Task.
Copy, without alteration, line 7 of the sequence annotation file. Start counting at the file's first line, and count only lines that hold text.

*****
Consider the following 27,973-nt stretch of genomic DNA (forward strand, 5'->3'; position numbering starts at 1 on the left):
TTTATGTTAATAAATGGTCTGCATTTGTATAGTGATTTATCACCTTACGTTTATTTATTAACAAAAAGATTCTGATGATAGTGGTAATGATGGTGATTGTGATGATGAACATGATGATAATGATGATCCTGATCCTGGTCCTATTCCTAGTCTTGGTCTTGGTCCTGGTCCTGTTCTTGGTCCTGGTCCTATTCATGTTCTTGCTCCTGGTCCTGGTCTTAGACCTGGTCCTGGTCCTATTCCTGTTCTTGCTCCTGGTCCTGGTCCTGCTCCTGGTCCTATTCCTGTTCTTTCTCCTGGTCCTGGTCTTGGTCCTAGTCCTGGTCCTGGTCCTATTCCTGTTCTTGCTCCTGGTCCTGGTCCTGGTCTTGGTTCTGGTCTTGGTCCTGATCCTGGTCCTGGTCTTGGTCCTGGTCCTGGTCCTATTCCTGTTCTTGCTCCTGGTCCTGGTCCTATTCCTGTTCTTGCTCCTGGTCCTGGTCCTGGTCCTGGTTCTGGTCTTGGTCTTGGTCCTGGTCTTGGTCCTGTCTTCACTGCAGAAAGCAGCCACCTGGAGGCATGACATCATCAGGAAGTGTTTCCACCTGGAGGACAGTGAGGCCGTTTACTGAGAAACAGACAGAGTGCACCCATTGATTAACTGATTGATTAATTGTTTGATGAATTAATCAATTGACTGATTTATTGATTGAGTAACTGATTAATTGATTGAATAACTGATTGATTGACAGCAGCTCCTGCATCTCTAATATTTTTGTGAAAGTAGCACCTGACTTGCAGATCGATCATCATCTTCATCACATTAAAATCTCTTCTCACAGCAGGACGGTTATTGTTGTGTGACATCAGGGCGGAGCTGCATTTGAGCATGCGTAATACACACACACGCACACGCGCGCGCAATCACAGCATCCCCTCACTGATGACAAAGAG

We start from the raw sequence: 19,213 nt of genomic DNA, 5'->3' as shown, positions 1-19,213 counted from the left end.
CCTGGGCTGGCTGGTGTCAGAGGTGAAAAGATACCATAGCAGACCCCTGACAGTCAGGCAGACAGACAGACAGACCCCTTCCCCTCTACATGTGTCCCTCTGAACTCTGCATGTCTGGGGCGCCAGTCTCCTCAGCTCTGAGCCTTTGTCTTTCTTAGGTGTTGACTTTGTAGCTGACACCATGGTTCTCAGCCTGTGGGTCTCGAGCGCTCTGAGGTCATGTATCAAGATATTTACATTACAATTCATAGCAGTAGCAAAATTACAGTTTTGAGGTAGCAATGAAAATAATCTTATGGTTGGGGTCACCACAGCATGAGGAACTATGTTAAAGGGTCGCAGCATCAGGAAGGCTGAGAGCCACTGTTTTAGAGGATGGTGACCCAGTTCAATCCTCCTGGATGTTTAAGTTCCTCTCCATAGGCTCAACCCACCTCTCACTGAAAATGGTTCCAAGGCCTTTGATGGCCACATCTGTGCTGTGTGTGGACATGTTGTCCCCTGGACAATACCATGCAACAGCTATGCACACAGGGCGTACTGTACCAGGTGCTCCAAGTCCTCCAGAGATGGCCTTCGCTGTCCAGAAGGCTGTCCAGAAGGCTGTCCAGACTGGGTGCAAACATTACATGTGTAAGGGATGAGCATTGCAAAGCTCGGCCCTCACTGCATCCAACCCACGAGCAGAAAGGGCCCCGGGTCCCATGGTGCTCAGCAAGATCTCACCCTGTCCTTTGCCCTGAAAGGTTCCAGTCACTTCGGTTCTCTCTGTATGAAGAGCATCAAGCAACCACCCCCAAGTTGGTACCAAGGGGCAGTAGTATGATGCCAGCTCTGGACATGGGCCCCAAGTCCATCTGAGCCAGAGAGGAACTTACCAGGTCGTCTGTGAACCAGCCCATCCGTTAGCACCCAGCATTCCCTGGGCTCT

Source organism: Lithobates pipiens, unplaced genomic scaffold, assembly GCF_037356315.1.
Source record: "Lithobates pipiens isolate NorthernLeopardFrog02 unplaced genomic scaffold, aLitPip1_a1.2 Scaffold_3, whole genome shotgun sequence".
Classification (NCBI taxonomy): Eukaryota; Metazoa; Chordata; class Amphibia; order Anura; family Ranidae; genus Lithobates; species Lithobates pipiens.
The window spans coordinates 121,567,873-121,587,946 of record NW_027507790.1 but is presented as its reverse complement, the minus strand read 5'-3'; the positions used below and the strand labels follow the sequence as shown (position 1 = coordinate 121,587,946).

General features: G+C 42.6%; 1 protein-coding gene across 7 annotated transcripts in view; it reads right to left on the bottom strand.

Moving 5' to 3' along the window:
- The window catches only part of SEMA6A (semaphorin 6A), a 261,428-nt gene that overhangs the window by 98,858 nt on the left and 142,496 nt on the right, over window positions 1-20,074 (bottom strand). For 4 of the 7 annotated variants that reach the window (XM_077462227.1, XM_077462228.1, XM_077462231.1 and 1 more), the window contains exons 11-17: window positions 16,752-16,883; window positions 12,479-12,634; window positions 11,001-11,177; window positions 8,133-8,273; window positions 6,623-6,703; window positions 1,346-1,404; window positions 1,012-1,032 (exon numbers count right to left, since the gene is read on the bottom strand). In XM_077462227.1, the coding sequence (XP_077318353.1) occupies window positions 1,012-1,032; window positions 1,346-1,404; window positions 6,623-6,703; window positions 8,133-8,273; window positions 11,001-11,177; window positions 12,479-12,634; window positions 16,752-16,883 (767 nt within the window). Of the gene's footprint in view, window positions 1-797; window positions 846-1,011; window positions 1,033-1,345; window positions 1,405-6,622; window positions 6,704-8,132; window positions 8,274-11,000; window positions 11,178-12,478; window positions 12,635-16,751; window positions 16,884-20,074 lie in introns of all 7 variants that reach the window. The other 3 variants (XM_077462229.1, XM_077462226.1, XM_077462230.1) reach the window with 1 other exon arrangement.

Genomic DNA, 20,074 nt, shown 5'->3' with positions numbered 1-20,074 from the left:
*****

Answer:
Classification (NCBI taxonomy): Eukaryota; Metazoa; Chordata; class Amphibia; order Anura; family Ranidae; genus Lithobates; species Lithobates pipiens.